There was also a bit of tension and drama. Artistic people have an artistic temperament. Also, put a bunch of perfectionists in the room and you will inevitably end up with an argument or two, but its the kind of professional bickering that leads to something productive.

I didn’t realise how drained I was until the director finally said “Cut!” on that lost shot and I realised we were done for the day. I wasn’t even really acting, just miming something I did and have done for so long now that I can probably do it in my sleep. Can you imagine having to shoot an emotional scene, (or a love scene! lol) over and over again because the lighting was wrong or the director didn’t get the angle he wanted? I don’t know how actors do it.

We packed up, said our goodbyes to the crew, and made our way to Leicester Square and ended our short-lived stint in the entertainment industry over Chinese food. We looked back on the day and laughed over the experience. It was a glimpse into a world that is beyond our reach, a taste of what life would have been like if we’d been blessed with the self-confidence and talent of a movie star.

We came to the conclusion that there was a reason why we weren’t Hollywood stars, and we had better stick to our day jobs.

So, that’s a wrap on Angela the actress, folks. Thank you BBC for the experience and good luck on the documentary!

Posted in Books, LGBT, Movies, relationships, Reviews, romance, Self-Discovery

Book Review: Call Me By Your Name – Andre Aciman

I’ve always believed that a book’s power lies in its ability to make it’s readers feel. As someone who’s been both an avid book reader and an extremely emotional person all my life, feeling for the stories I’ve read has never been a problem for me. Its probably why I spent my first 10 years as a reader reading romance novels because they always guaranteed a happy ending; they were probably so far off the mark as far as realism is concerned, but they were relatively painless and angst-free.

This book is not painless and angst-free.

I’ve never read any book where I spent the first three chapters with a hand over my heart because it was throbbing so badly from feeling too much and because I was relating too closely to a character. I was probably twenty pages into the book when I started questioning my sanity for voluntarily subjecting myself to the kind of reading experience that exposes far too many truths about my own self and my own experiences.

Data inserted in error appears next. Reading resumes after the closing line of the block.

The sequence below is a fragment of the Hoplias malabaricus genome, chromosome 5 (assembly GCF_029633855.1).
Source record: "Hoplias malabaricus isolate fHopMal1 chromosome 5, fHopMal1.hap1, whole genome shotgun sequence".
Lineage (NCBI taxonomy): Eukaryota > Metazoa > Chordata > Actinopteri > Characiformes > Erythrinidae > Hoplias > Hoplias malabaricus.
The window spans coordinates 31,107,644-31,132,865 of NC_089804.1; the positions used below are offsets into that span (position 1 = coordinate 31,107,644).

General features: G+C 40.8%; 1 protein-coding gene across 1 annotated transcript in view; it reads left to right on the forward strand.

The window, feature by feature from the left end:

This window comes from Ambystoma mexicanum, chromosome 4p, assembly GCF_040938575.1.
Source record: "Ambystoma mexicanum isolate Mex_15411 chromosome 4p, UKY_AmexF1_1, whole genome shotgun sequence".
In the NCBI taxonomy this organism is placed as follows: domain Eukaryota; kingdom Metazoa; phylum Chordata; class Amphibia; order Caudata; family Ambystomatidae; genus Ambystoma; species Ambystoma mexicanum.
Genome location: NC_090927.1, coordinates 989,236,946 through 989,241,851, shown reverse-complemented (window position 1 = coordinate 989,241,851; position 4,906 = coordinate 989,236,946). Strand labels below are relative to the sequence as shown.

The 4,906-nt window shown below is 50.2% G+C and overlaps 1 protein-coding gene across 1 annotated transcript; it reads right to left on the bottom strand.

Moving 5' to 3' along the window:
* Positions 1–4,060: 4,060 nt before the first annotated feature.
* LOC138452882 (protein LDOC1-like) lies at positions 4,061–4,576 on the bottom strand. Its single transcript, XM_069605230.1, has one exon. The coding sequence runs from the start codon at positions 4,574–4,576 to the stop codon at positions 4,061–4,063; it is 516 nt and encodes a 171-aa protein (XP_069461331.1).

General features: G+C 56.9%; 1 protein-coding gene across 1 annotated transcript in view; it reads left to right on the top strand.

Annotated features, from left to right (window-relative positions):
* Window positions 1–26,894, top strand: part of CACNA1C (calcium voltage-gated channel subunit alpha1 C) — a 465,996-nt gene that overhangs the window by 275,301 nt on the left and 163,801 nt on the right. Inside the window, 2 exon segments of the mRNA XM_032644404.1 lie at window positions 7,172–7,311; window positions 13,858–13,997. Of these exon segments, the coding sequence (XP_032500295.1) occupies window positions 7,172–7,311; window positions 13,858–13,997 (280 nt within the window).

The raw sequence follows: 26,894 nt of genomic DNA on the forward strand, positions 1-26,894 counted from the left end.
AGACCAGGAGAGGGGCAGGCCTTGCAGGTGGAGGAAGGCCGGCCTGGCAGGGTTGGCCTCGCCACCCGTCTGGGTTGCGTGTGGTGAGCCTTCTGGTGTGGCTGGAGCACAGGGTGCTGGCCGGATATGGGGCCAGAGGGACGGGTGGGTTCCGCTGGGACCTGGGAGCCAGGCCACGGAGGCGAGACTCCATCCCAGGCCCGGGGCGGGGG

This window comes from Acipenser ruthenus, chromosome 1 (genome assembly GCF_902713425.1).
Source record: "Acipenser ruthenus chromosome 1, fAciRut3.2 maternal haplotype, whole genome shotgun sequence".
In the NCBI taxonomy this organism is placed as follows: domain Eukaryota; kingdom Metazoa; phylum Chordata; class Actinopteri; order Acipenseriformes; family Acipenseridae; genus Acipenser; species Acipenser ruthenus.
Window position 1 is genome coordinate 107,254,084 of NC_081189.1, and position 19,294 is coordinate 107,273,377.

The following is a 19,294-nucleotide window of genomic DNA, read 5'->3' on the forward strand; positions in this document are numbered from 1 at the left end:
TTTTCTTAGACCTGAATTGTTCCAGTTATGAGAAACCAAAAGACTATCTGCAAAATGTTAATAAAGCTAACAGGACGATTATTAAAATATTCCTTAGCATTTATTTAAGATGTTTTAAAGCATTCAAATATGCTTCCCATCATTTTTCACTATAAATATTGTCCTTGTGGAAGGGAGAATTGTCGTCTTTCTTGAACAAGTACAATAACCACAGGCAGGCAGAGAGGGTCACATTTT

Elio and Oliver meet when the latter spends the summer at the former’s villa in Northern Italy (his parents usually adopt graduate students over the summer). Elio becomes infatuated with Oliver even before he consciously realises it. It first came on as a desire to please, then later this need to be around another person all the time, as if you might die if you’re not within their orbit or if you can’t keep them within your sight at all times. It then turns into an all-consuming infatuation, even something that can almost be mistaken for love.

I am not a good enough writer to even come close to giving this book a fitting summary. All I can really say is how it made me feel. And I’m sorry, I don’t mean to take away from whatever message this book is intended to convey about love being love no matter what; I also don’t meant to disregard how important works like these are to the LGBT community (of which I am an avid supporter). But I mean it as a compliment of the highest order when I say that while I was reading this book, I completely forgot that I was reading about two guys who are discovering that everything they knew about themselves may have been a lie. All I knew was that I was reading about and relating to two people experiencing love, and all the joys and aching sorrow that comes with it, for the first time.

I was watching a video on YouTube where the actor who plays Elio was giving an interview and he says that this story, both book and film, transcends gender issues and will mean different things to different viewers/readers. And therein lies the magic of it: It becomes one thing or another depending on who watches it. Yes, its very much a thousand steps forward in terms of gay cinema/literature, but for me its simply a love story. You don’t have to be straight, gay, bi or trans to relate to this story, you just have to be human.